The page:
Yesterday, under smokey skies, WC and Mrs. WC took a drive east of Boise, through the Danskin Mountains along Blacks Creek Road. The road runs from the Snake River Plain, over Three Points Mountain Pass and down into the South Fork of the Boise River. The river canyon itself is pretty impressive.
This part of Idaho was buried in volcanic ash, and the the ash was later buried under thick layers of basalt. The result is these kinds of spectacular rock formations.
Very hot ash from nearby eruptions piled up in thick layers, welded together and became rhyolite. Deeply buried, the rhyolite was later twisted and distorted, turning the neat layers into the folded and multiply-bent mess here. And then hot basalt, the black rock to the right, intruded through the rhyolite. A messy business, geology.
But the primary purpose of the drive was to look for lingering birds. We did pretty well.
This is a larger cousin to the Interior Alaska’s uncommon Red-breasted Nuthatch. It was a 500 foot drop from where the bird was to the river below. WC declined the opportunity to get a closer shot.
It’s always a treat to see Mountain Bluebirds and we saw a ton of them, big flocks in migration.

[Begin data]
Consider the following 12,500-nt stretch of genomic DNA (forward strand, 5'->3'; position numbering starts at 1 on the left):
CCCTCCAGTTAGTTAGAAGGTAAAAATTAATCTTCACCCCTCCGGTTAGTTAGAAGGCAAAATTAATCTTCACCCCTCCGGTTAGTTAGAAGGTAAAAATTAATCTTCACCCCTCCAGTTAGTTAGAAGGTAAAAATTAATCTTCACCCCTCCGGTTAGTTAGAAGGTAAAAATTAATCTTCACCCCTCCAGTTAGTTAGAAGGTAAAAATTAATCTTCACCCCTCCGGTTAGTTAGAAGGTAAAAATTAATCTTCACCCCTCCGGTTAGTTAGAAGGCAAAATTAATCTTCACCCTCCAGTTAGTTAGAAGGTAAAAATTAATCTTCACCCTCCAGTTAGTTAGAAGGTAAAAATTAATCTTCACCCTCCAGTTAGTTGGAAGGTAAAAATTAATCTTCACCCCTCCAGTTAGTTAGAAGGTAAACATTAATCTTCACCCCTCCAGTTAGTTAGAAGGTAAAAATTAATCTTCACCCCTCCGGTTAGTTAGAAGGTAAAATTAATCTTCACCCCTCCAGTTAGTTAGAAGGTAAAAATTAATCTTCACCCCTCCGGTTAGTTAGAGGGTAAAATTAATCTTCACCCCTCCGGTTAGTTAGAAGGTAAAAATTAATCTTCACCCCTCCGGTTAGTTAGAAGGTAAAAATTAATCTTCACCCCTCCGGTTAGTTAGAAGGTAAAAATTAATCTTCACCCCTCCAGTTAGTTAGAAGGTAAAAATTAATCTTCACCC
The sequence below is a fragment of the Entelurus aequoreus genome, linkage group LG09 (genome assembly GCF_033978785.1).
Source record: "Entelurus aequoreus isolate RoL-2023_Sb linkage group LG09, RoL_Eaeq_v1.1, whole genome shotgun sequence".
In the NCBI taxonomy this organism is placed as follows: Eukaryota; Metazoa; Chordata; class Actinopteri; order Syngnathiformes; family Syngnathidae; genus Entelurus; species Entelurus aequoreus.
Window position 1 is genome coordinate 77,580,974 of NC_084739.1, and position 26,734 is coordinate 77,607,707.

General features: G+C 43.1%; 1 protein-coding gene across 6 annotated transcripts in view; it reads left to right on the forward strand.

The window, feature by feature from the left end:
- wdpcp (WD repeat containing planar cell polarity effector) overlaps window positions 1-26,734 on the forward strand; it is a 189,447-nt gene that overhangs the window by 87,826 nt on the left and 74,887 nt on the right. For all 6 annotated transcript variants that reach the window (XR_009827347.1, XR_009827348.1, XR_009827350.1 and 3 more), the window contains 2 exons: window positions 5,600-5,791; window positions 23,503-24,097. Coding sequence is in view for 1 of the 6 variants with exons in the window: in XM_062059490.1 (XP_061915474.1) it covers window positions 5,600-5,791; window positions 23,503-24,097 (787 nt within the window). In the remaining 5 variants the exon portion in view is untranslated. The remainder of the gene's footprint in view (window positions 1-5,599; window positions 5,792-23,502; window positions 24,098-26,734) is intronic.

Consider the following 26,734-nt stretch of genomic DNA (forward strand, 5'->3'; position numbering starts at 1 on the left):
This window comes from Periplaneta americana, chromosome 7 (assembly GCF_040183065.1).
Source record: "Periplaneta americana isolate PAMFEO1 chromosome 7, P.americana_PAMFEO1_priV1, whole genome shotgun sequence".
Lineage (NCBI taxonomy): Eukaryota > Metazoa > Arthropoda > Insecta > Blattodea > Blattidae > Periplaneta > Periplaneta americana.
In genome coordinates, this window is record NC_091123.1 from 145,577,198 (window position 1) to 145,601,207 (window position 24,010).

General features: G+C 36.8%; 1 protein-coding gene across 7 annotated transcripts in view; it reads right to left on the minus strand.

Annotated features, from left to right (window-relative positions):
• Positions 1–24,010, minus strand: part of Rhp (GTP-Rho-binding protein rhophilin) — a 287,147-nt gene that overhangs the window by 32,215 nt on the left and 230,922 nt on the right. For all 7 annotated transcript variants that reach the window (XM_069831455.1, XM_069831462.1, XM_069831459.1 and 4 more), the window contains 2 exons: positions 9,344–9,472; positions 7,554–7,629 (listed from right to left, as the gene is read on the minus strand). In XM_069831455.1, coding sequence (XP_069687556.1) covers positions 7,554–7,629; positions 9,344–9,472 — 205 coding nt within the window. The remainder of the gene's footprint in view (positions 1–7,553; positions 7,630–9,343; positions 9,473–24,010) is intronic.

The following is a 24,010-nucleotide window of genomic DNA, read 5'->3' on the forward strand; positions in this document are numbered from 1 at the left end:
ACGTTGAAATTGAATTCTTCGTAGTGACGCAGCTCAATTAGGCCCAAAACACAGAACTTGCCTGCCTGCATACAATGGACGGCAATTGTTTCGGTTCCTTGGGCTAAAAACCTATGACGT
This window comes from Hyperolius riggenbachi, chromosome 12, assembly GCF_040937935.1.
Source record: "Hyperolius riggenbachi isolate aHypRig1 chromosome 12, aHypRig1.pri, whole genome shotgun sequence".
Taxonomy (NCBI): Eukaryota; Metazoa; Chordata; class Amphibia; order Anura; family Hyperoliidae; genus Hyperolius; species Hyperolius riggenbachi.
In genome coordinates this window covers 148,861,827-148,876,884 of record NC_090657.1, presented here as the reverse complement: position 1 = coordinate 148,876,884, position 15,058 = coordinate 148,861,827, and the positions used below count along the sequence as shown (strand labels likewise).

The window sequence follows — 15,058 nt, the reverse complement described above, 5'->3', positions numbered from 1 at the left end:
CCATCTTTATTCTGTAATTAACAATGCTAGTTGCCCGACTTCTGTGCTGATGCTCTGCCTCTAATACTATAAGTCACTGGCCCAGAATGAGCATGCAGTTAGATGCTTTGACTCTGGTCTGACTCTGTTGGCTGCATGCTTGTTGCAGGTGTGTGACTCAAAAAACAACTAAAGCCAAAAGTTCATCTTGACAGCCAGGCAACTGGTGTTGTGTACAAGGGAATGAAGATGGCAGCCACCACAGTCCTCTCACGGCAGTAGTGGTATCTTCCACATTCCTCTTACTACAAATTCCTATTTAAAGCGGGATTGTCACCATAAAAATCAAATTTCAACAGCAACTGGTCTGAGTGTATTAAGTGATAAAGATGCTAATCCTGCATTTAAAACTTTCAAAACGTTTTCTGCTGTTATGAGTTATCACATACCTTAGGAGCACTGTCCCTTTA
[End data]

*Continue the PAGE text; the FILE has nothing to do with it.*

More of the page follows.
It was a little hard to find – the call echoes among the rocks – and pretty far away, but unmistakably a Canyon Wren, a specialist in sheer cliffs and rocky slopes. Obviously, earlier that year something larger was roosting or nesting where this little bird was.
Despite what you may have heard, WC does stop and look at, and even photograph, things besides birds. This handsome young Gopher Snake was slowly working his way across the road.1 We made sure he made it. Watching a snake move is among nature’s best treats.
We came around a corner and found a flock of 18 Wild Turkeys, a complete surprises in that habitat. For all of the hunters we saw along the road, this might have been a missed opportunity.
This was a final treat, just before the loop road met U.S. 20. It caused us some head scratching, but we settled on a juvenile Northern Shrike, as opposed to its more common Lower 48 cousin, the Loggerhead Shrike.
We saw 28 birds species in all, one snake and a small herd of Pronghorns (often mis-identified as Pronghorn Antelope). An altogether excellent day of birding and exploring.
- This may be the first snake posted in a blog entry here at Wickerhsam’s Conscience. WC apologizes for the speciesism. ↩